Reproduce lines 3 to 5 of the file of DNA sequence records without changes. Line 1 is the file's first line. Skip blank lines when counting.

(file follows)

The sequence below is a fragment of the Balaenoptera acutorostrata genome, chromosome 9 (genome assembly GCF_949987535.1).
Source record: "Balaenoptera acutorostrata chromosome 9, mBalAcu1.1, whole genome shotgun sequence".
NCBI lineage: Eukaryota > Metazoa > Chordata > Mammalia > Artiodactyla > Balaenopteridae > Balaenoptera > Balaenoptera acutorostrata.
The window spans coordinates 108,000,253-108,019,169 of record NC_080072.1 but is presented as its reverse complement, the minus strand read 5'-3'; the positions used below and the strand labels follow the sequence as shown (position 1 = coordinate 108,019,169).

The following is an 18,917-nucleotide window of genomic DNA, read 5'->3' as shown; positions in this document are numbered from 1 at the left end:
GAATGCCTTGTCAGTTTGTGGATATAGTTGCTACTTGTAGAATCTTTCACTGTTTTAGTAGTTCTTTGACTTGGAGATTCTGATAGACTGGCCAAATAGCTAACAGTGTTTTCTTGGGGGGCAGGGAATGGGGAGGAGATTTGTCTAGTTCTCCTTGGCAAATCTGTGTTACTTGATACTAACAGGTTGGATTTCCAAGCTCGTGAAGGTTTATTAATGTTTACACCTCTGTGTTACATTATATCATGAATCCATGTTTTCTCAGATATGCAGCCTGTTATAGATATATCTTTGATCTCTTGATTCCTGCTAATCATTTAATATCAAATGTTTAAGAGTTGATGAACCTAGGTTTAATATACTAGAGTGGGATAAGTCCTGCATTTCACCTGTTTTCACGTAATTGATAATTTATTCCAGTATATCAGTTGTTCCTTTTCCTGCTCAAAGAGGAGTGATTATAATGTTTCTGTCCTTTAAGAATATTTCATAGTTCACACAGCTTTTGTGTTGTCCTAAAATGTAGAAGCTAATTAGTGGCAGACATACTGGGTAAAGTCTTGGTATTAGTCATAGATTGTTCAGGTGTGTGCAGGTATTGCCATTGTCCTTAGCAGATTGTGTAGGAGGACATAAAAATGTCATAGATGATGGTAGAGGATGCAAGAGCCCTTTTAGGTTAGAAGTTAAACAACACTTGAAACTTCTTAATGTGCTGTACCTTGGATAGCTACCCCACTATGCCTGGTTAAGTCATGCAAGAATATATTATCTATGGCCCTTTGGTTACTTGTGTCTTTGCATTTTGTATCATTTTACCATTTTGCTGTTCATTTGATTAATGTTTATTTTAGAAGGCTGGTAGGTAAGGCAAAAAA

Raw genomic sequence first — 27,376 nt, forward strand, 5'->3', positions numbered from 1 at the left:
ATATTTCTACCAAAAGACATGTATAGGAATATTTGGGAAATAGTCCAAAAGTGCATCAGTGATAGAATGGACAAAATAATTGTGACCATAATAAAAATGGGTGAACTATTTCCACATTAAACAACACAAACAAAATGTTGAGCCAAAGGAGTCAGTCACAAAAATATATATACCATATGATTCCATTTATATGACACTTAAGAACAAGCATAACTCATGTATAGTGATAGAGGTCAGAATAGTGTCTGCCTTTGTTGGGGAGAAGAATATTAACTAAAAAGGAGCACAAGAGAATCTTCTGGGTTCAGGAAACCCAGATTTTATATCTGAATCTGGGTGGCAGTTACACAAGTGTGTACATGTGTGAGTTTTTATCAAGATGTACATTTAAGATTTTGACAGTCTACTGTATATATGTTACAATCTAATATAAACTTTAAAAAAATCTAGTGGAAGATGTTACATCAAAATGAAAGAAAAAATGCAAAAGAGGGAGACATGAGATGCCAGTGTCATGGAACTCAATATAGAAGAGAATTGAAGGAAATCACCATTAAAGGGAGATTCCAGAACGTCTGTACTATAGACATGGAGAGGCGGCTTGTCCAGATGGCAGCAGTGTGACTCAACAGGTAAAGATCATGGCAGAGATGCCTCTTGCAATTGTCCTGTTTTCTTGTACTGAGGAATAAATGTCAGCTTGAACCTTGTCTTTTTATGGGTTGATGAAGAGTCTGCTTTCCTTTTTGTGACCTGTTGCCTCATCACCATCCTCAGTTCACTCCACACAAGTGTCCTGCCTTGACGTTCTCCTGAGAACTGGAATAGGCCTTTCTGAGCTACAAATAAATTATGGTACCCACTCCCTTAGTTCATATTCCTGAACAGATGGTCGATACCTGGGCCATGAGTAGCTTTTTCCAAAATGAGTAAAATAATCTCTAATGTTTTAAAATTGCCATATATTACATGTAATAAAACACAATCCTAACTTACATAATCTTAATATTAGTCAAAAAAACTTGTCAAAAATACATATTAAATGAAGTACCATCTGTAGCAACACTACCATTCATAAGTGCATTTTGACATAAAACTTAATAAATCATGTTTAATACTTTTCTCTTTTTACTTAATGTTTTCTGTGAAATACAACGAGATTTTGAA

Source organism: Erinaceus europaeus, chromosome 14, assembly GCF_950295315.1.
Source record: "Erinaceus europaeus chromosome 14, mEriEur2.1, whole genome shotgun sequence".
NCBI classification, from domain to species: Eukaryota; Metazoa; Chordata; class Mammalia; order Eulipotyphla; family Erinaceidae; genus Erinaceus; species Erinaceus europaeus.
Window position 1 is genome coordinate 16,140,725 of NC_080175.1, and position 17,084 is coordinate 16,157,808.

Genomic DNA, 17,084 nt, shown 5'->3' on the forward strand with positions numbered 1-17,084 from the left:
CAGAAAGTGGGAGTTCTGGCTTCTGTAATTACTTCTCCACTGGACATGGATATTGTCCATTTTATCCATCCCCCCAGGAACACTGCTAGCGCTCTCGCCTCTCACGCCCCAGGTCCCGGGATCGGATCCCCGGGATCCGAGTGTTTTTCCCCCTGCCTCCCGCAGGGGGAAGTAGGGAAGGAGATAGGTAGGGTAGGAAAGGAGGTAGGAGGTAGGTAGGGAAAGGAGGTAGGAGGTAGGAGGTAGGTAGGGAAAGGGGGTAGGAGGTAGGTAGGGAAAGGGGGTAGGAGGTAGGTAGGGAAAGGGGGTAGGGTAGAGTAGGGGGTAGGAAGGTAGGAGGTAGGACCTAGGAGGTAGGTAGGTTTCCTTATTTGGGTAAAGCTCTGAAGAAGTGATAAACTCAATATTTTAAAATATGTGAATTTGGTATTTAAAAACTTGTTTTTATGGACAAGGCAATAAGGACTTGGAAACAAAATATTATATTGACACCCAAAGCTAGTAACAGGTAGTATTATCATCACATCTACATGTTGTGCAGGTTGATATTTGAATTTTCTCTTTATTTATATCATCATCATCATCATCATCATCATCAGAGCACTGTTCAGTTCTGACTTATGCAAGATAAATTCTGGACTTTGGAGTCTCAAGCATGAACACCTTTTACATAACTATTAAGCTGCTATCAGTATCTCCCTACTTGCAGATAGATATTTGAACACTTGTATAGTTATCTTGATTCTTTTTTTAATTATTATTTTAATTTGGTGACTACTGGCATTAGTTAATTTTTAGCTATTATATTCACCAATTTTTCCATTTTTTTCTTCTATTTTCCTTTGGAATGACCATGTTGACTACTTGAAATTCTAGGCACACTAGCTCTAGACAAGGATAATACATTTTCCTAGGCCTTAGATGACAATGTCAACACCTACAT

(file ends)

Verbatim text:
NCBI lineage: Eukaryota > Metazoa > Chordata > Mammalia > Artiodactyla > Balaenopteridae > Balaenoptera > Balaenoptera acutorostrata.
The window spans coordinates 108,000,253-108,019,169 of record NC_080072.1 but is presented as its reverse complement, the minus strand read 5'-3'; the positions used below and the strand labels follow the sequence as shown (position 1 = coordinate 108,019,169).

The following is an 18,917-nucleotide window of genomic DNA, read 5'->3' as shown; positions in this document are numbered from 1 at the left end: